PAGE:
Succession planting is basically just staggering when you plant the same thing to ensure that your harvest time will be staggered as well.
Want to know an easy peasy way to double, even triple your harvesting capabilities without even really trying? Try succession planting. Essentially, as soon as you harvest one vegetable, plant another in it's place.
Garden space prime real estate. Think of your vegetables as renters. If they aren't paying (producing) then kick them out and find (plant) something else that will. When you adopt the succession planting method you not only use your garden space more efficiently, but you can also keep your grocery costs down by having your garden produce more efficiently during the growing season.
Most vegetables can be planted closer together than you'd think, so pack them in there!
Add compost between plantings to give the soil a boost.
Stagger your potential harvest so you are not inundated with more vegetables than you can eat or preserve at one time, leaving you to enjoy a particular vegetable for the entire summer and not just a week or two.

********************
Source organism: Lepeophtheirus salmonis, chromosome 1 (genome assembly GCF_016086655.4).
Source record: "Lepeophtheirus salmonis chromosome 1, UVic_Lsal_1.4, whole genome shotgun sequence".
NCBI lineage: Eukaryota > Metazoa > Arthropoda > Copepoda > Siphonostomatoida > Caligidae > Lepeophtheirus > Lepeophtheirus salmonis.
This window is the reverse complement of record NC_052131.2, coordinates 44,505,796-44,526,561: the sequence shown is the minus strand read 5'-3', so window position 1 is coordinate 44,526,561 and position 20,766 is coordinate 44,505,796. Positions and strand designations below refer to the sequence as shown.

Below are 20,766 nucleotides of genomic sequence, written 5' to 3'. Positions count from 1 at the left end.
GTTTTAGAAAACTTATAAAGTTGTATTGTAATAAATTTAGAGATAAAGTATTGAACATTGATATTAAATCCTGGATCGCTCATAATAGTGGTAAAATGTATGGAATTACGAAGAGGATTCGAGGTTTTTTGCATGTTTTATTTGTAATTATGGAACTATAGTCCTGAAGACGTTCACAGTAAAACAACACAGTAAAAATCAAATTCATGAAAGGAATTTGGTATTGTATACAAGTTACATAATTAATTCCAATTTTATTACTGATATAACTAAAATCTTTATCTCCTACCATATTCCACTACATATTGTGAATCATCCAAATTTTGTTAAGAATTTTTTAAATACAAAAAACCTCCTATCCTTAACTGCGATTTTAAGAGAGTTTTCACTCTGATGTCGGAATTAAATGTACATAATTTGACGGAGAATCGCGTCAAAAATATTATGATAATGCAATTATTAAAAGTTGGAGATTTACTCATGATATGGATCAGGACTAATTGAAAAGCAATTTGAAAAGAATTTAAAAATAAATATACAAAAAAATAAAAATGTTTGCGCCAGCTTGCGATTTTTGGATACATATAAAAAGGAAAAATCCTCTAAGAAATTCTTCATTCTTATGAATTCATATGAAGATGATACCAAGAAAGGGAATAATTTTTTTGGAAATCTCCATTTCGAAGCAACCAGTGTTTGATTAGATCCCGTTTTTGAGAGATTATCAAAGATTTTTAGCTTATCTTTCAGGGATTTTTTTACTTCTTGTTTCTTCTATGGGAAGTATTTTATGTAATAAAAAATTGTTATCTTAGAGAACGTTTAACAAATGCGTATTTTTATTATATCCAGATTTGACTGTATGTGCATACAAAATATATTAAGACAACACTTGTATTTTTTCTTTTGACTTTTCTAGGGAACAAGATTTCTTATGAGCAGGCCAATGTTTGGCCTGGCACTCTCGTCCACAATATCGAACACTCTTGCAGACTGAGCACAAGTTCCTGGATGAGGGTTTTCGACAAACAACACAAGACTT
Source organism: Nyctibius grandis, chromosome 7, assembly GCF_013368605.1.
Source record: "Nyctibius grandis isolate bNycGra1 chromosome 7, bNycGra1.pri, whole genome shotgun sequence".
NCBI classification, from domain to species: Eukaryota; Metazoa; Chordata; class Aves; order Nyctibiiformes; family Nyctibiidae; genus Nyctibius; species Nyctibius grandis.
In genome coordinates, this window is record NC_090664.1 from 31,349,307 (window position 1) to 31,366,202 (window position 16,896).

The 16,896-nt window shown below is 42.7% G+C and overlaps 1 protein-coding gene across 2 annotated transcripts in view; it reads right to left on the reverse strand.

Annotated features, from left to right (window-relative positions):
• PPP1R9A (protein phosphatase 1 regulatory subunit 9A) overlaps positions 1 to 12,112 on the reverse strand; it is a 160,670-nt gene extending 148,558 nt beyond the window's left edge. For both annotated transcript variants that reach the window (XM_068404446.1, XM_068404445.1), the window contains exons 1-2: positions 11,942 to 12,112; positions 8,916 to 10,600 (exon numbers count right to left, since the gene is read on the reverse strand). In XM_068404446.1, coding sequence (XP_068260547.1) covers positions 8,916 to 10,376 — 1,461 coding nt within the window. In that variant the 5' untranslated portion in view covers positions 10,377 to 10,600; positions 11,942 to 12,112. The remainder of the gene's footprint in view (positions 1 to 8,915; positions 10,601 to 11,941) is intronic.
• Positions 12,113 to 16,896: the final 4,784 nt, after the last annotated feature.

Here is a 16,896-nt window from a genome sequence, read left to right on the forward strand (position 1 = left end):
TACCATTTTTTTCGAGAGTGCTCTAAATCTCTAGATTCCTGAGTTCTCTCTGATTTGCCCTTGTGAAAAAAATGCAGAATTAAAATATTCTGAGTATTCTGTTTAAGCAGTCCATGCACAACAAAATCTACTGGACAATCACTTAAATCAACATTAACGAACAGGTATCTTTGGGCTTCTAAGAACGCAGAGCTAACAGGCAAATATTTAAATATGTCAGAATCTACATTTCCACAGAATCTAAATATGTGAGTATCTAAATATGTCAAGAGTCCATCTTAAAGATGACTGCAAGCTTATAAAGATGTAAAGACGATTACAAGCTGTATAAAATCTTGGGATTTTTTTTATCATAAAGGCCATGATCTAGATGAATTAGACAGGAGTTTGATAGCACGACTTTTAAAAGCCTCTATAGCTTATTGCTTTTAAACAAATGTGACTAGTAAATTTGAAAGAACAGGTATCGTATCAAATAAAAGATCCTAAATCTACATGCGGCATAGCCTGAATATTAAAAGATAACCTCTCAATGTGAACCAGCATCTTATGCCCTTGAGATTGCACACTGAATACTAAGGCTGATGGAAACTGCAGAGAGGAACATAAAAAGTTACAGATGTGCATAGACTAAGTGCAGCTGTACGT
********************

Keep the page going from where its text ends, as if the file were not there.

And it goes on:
Consult the back of individual seed packets to see when the last plant date is to optimize your harvest.
Toss the old plants on your compost pile and use the compost in next year's garden.
Vegetables You Can Plant in Early Spring and Again in the Fall
Cabbage, broccoli, carrots, spinach, peas, lettuce, beets, greens.
Vegetables You Can Plant Every 7 Days For a Continued Harvest
Lettuce, spinach, radish, bok choy, kale.
Vegetables You Can Plant Every 14 Days For a Continued Harvest
Beans, peas, beets, turnips, corn
Vegetables You Can Plant Every 21 Days For a Continued Harvest
Cucumbers, melons, carrots
Vegetables You Can Plant Every 30 Days For a Continued Harvest
Summer squash, Swiss chard
Just remember, succession planting is where it's at, whether it's spring, summer or fall.
Now get out there and grow!
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